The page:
Visual Twists in Tribal Folk Tales
By Samhati Mohapatra | Published: 11th July 2015 10:00 PM |
Last year at an artistic conclave when artist, visual illustrator and entrepreneur SCD Balaji tried giving Indian folk art forms a contemporary twist through his merchandise brand Lat Lakar, he was surprised by the lukewarm response it received.
“It was not because my work was faulty. It was because people had lost interest in folk art. Anything that is Indian meant rustic, cheap and too pretty to be sported. The irony was they were the same people who won’t mind sporting t-shirts with silly graphics of Batman and Superman,” says Balaji.
Once he realised revival won’t be possible without innovations and like-minded people, he created the online community Indian Folk Art 365 (https://www.behance.net/scdbalaji). The community, through workshops and exhibitions, across India aims to revive and promote traditional folk arts forms.
Works of the community are inspired from about 50 Indian folk art forms such as the Pattachitra paintings of Odisha, Chitrakathi paintings of Maharashtra, Gond Art of Madhya Pradesh, Bengal Patua of West Bengal, Thangka Paintings—a Himalayan art form—and Madhubani paintings of Bihar, among others. What makes them unique is their dash of contemporariness.
“When I was researching different folk art forms, I realised tribes practicing them still drew age-old themes of god and goddesses, which are no longer relevant. So, the first step to resurrect their art was to make it topical,” Balaji says.
In a Thangka painting titled ‘Fearless Butterfly’, Balaji replaces Goddess Saraswati with an empowered Indian woman, holding a pen like a trident in one hand and a pink lotus in the other. Another piece ‘Atithi Devo Bhava’, done in Pattachitra style, depicts a couple in modern attire and holding cell phones and suitcases, standing at the doorway of what resembles a temple. The entrance is embellished with bells, drapes and peacock motifs and the couple is positioned like deities in a temple. “Here I have tried to equate a house’s entrance to that of a temple and guests with gods to give form to the popular Indian belief of Athithi Devo Bhava,” says Balaji. “In a way it is a blend of a traditional thought and style in a contemporary world,” he adds.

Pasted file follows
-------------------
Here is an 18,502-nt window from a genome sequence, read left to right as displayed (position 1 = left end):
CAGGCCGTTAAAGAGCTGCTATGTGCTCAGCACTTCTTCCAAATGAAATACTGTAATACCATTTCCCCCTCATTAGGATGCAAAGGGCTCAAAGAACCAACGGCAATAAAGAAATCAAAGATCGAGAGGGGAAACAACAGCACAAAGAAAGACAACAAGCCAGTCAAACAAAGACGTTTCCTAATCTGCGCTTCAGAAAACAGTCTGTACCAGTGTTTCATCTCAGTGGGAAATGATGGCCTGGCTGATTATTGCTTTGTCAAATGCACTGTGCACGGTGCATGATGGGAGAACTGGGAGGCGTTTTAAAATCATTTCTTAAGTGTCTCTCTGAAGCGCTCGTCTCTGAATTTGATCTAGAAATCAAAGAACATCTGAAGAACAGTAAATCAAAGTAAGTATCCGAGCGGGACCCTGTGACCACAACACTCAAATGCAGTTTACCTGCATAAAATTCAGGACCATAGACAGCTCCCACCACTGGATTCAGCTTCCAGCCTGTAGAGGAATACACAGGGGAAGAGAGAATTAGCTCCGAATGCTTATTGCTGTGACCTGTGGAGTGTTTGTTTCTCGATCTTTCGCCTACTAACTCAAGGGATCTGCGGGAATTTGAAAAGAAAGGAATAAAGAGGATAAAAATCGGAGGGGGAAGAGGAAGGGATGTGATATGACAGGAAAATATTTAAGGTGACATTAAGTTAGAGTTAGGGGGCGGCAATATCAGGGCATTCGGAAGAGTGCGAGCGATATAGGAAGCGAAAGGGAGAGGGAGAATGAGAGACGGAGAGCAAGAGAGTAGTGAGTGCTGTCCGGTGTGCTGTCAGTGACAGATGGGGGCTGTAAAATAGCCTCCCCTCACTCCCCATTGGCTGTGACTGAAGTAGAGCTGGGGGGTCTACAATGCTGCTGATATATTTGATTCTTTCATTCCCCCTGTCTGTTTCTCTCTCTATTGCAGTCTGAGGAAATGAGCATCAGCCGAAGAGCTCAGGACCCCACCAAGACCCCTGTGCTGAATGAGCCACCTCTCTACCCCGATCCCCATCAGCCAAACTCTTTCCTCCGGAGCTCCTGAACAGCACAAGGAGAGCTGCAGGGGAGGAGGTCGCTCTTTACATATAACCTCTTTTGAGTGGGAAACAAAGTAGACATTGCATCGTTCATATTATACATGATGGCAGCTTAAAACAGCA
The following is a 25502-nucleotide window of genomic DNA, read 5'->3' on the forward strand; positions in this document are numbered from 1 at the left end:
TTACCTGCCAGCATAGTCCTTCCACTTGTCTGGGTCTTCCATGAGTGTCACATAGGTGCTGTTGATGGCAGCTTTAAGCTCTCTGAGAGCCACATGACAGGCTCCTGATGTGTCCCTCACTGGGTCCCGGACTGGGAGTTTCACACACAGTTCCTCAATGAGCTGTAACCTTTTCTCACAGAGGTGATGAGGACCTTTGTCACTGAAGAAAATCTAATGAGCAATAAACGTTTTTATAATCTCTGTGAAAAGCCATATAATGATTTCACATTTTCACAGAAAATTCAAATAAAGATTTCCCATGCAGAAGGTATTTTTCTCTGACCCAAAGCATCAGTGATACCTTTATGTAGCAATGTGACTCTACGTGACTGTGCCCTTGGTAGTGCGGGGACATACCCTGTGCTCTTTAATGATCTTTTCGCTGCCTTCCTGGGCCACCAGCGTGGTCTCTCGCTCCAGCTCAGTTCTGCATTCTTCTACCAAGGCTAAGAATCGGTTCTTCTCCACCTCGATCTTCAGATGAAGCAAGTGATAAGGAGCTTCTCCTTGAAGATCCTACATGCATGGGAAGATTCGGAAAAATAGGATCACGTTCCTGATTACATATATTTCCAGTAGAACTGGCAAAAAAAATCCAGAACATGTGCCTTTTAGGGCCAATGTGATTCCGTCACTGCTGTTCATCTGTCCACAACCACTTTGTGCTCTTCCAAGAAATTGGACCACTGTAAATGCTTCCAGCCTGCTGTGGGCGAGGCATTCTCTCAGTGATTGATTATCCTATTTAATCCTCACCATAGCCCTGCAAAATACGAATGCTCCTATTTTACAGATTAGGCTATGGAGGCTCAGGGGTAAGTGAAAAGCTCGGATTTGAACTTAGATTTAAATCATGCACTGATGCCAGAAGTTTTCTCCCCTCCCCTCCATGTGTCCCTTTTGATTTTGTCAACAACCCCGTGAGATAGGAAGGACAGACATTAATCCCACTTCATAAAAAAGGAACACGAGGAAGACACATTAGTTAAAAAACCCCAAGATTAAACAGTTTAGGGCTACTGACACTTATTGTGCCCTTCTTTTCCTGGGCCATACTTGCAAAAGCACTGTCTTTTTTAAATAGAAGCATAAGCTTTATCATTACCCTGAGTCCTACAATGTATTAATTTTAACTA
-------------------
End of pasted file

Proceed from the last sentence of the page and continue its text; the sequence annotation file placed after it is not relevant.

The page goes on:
Through the community, Balaji has been conducting folk art workshops in places such as Coimbatore, Chennai and Bengaluru since last September. Sponsored by MYCOPIE Notebooks, a workshop, in its five-hour duration, introduces participants to 12 folk art forms, their history and need for revival. “I have narrowed down on 12, including the Bengal Patua, Thangka paintings and Gond paintings because they need immediate attention. The last hour goes into teaching techniques of drawing the Bengal Patua as it is the priority on my agenda,” he says.
Age is no bar at the workshops with participants ranging from class two students to homemakers and even PhD scholars. “I insist on creative enthusiasts and people who would contribute to the field as well as the forum in the future,” he adds. His next workshop is slated for July 12 in Bengaluru.
The founder of Atma Studios, an advertising agency that uses art as a medium of expression, Balaji is also promoting folk art through Lat Lakar (http://www.latlakar.com/), his Indian Folk Art Merchandise where one could pick an array of products such as T-shirts, mugs and notebooks all painted with quirky folk art motifs.
Balaji plans to extend his workshops to Mumbai and Hyderabad and conduct roadside exhibitions, featuring works of various folk artists. Also on his agenda is drawing 365 Indian Folk Art illustrations on contemporary cultural concepts and initiate other artists, designers and creative enthusiasts to draw the same for the community with the hashtag #indianfolkart365.
“I have drawn 56 so far. Due to work commitments, sometimes it is difficult switching off the businessman and switching on the artist, but I guess, that is why one is called a job and the other your passion,” he says.